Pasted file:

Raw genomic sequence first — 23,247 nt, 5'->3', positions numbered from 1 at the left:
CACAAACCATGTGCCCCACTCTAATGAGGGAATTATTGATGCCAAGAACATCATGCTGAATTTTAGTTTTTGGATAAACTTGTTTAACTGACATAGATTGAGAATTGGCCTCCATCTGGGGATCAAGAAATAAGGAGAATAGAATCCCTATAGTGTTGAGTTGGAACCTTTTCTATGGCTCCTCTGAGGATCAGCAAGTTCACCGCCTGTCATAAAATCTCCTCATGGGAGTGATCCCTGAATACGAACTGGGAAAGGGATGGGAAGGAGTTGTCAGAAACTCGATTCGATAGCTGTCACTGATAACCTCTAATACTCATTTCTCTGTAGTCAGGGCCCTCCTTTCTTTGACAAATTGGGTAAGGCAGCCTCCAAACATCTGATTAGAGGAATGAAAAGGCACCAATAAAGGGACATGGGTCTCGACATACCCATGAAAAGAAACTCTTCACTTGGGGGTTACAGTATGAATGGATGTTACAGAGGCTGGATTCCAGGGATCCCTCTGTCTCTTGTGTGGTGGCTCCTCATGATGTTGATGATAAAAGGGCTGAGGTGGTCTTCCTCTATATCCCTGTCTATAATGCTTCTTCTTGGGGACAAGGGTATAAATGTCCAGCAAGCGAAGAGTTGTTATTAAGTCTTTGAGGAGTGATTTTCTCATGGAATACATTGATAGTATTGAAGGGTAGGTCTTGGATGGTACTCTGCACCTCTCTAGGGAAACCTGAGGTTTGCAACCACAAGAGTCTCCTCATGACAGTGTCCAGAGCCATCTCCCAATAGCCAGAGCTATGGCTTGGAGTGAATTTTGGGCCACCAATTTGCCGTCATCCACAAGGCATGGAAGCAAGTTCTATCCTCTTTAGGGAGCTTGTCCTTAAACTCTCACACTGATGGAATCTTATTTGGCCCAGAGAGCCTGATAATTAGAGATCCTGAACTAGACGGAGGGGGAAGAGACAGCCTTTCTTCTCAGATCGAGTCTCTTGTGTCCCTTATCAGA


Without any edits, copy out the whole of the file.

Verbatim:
Raw genomic sequence first — 23,247 nt, 5'->3', positions numbered from 1 at the left:
CACAAACCATGTGCCCCACTCTAATGAGGGAATTATTGATGCCAAGAACATCATGCTGAATTTTAGTTTTTGGATAAACTTGTTTAACTGACATAGATTGAGAATTGGCCTCCATCTGGGGATCAAGAAATAAGGAGAATAGAATCCCTATAGTGTTGAGTTGGAACCTTTTCTATGGCTCCTCTGAGGATCAGCAAGTTCACCGCCTGTCATAAAATCTCCTCATGGGAGTGATCCCTGAATACGAACTGGGAAAGGGATGGGAAGGAGTTGTCAGAAACTCGATTCGATAGCTGTCACTGATAACCTCTAATACTCATTTCTCTGTAGTCAGGGCCCTCCTTTCTTTGACAAATTGGGTAAGGCAGCCTCCAAACATCTGATTAGAGGAATGAAAAGGCACCAATAAAGGGACATGGGTCTCGACATACCCATGAAAAGAAACTCTTCACTTGGGGGTTACAGTATGAATGGATGTTACAGAGGCTGGATTCCAGGGATCCCTCTGTCTCTTGTGTGGTGGCTCCTCATGATGTTGATGATAAAAGGGCTGAGGTGGTCTTCCTCTATATCCCTGTCTATAATGCTTCTTCTTGGGGACAAGGGTATAAATGTCCAGCAAGCGAAGAGTTGTTATTAAGTCTTTGAGGAGTGATTTTCTCATGGAATACATTGATAGTATTGAAGGGTAGGTCTTGGATGGTACTCTGCACCTCTCTAGGGAAACCTGAGGTTTGCAACCACAAGAGTCTCCTCATGACAGTGTCCAGAGCCATCTCCCAATAGCCAGAGCTATGGCTTGGAGTGAATTTTGGGCCACCAATTTGCCGTCATCCACAAGGCATGGAAGCAAGTTCTATCCTCTTTAGGGAGCTTGTCCTTAAACTCTCACACTGATGGAATCTTATTTGGCCCAGAGAGCCTGATAATTAGAGATCCTGAACTAGACGGAGGGGGAAGAGACAGCCTTTCTTCTCAGATCGAGTCTCTTGTGTCCCTTATCAGA